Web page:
Thursday, 7 May 2009

Giovanni Belzoni and Real-Life Egyptian Dungeonbashing

I was in Egypt last week. First thoughts upon entering a tomb in the Valley of the Kings -

"I wonder if this is a 10' wide tunnel passage?"

Sadly, the presence of others preventing me from lying down to measure out my 6'3" on the floor and see how wide the passage really was. I didn't fancy trying to explain that one away. Next time take a tape measure.

While in Luxor I visited the famous Gaddis & Co shop on the Corniche which has supplied travellers with books and photographic services and supplies since 1907 and picked up this biography of Giovanni Belzoni.



In short, Belzoni was an Italian who came to England as a strongman entertainer and then, in career changes so abrupt and unlikely as to suggest that he was a PC in a WFRP campaign, became a self-taught engineer of hydraulics followed by then acting as Britain's main representative in the Egyptology fields of discovering sites and recovering antiquities. Amongst other things he transported the Young Memmon colossus from Thebes to London (by building his own cranes and dollies to get the colossus onto a barge), re-discovered the lost entrance to the 2nd pyramid at Giza, located the sites of Abu Simbel in Aswan and Berenicia on the Red Sea coast and rediscovered the tomb of Seti I in the Valley of the Kings which had been lost since antiquity.

The book's account of the entering of Seti I's tomb struck me as fascinating from a D&D viewpoint. Like all the tombs of the Valley of the Kings, this tomb was hidden in an attempt to protect it from tomb-robbers, a complete inversion of the earlier attitude of the Old Kingdom which had been to bury Pharaohs in large, obvious pyramids and then wonder why the tomb-robbers knew where to hit.

Personally I'm a bit skeptical about the concept of the Valley of the Kings (and by association the Valley of the Queens next door) being picked to "hide" the tombs entirely. Building a large worker's village at the foot of the valley to house masons, architects, sculptors and artists involved in the wouldn't seem to be the height of discretion. Neither would locating it about a mile and a half from the capital of the New Kingdom help hide the place, nor would the constant activity of constructing and maintaining the tombs. How did they think that these interments would not be noticed by the populace who lived next door and probably built the thing in the first place?

Having trod the Valleys I think the answer is more that the site wasn't picked to make the tombs vanish as such, but because of the air of death that hangs over the whole place. The Egyptians associated life with the east bank and death with the west bank due to the rising and setting of the sun and the Theban Necropolis is on the "death" side. The valley is shockingly inhospitable, a dry place of such utter death and sterility that it's difficult not to feel apprehension when present there. You are painfully aware that without shelter and water you'd be dead and should it be one of the very, very rare days in which it rains (average rainfall days per year - none) the valleys flashflood and then you'd drown. In short, the security comes not from obscurity but from the inhospitable nature and difficulty of locating entrances and avoiding being detected when digging. But I digress.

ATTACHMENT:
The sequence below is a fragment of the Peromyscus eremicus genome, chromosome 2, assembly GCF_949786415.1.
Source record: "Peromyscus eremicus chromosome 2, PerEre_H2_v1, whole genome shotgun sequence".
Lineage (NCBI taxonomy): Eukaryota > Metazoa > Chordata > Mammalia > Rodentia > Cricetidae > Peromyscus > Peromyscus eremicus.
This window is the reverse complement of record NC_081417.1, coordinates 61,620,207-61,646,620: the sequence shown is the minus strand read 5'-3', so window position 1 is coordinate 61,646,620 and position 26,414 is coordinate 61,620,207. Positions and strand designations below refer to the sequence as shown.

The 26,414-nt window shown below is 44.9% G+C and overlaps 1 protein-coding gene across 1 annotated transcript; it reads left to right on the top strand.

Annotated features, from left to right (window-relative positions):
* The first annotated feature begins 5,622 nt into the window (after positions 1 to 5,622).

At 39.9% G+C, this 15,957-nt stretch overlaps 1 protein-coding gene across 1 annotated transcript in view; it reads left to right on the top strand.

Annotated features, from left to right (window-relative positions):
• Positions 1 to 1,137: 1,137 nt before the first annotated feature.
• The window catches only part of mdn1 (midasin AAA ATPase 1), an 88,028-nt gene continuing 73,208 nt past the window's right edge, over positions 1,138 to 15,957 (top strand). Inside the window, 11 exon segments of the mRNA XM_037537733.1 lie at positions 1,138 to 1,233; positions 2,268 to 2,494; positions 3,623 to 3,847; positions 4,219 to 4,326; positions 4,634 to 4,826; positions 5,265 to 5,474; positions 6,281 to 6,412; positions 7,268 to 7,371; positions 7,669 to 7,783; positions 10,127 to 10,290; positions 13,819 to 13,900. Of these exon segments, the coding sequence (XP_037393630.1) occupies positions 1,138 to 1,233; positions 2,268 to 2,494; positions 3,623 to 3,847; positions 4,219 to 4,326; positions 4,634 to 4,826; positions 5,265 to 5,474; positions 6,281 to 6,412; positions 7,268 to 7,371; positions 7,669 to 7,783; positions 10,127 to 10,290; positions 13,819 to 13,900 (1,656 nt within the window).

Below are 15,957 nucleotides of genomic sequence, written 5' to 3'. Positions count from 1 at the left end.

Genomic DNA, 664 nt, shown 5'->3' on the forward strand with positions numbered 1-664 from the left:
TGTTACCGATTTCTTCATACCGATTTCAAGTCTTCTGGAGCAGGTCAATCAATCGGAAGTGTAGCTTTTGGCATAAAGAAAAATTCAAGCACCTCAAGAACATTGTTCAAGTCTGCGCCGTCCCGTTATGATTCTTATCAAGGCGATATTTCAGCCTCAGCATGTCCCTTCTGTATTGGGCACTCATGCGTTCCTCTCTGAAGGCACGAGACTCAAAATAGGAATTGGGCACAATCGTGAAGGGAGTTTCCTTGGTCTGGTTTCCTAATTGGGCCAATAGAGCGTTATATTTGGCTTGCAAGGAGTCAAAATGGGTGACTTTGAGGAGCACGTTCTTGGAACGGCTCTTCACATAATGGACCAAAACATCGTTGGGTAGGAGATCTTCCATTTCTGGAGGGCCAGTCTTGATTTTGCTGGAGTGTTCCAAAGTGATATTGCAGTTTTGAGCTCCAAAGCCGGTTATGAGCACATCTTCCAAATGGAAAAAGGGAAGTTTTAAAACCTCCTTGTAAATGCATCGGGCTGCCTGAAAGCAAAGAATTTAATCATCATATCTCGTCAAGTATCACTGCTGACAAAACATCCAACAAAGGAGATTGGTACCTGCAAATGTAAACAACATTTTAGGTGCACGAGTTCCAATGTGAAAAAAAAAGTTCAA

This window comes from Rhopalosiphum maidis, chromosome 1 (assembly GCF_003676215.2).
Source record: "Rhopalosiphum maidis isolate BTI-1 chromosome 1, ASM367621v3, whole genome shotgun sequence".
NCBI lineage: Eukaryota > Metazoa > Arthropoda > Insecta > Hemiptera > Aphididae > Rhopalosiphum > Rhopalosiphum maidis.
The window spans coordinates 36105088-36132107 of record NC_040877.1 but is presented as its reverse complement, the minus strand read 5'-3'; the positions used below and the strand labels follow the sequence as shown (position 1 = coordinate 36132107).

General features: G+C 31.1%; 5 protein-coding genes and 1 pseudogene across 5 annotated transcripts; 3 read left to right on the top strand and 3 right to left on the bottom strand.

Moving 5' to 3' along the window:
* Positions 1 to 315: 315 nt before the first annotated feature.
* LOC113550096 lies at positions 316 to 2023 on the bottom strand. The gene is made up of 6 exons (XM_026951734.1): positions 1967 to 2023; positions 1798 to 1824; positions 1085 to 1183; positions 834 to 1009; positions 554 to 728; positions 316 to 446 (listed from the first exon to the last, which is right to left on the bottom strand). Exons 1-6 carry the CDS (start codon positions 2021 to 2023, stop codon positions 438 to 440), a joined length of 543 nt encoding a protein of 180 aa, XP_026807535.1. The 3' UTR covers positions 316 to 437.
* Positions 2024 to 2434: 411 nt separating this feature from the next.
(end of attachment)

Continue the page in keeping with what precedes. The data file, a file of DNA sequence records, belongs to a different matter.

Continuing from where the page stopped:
Back to Belzoni and the tomb of Seti I. When Belzoni correctly guessed that he was looking at a tomb entrance he barged the door in with a tree trunk (which was generally par for the course back in the early C19th). He cleared rubble to enable ingress and discovered that the tomb had been entered before. This is where we get to the D&D part I promise.

The tunnel ended in a deep pit, dug to prevent further access. Belzoni later had it filled which damaged the paintings as the opened tomb was now open to the risk of the valley flash flooding and the pit had previously protected the inner chambers from inundation. But on his first entry to the tomb, he found evidence of earlier explorers - fragments of rotted rope hung from both pit sides. Crossing the pit via a ladder he entered another room, containing a fascinatingly clever non-lethal "trick" to foil tomb-robbers.

The next room, the supposed burial chamber was carved and painted in the usual fashion but the carvings were incomplete. Some were painted, others half painted and some areas of the walls just carried red painted outlines (with corrections in black) to show sculptors where to work. The room was unfinished and the implication was clear. The tomb had never been completed and never been occupied.

But the men whose ancient footprints Belzoni was following in weren't fooled. They tapped all the walls, found a hollow-sounding section and smashed it in. Beyond was the sealed tunnel to the real burial chamber.

What a great idea - it didn't work but I can imagine an architect sitting at his drawing board with this new "trick" in his mind just like the DM stocking his dungeon and imagining how it will fool the party. Likewise I can imagine the leader of the tomb-robbers (the party caller?) declaring "We check for secret doors" and cosmic dice being rolled. Have a think about the apprehension and fears of the tomb-robbers, their fear of lethal traps, ghosts, priestly magic, divine punishment for their sacrilege, envisage the way in which they explored the tomb and found the secret tunnel and then you'll understand why I felt this to be the nearest I've ever come to a proper D&D dungeonbash in real life.

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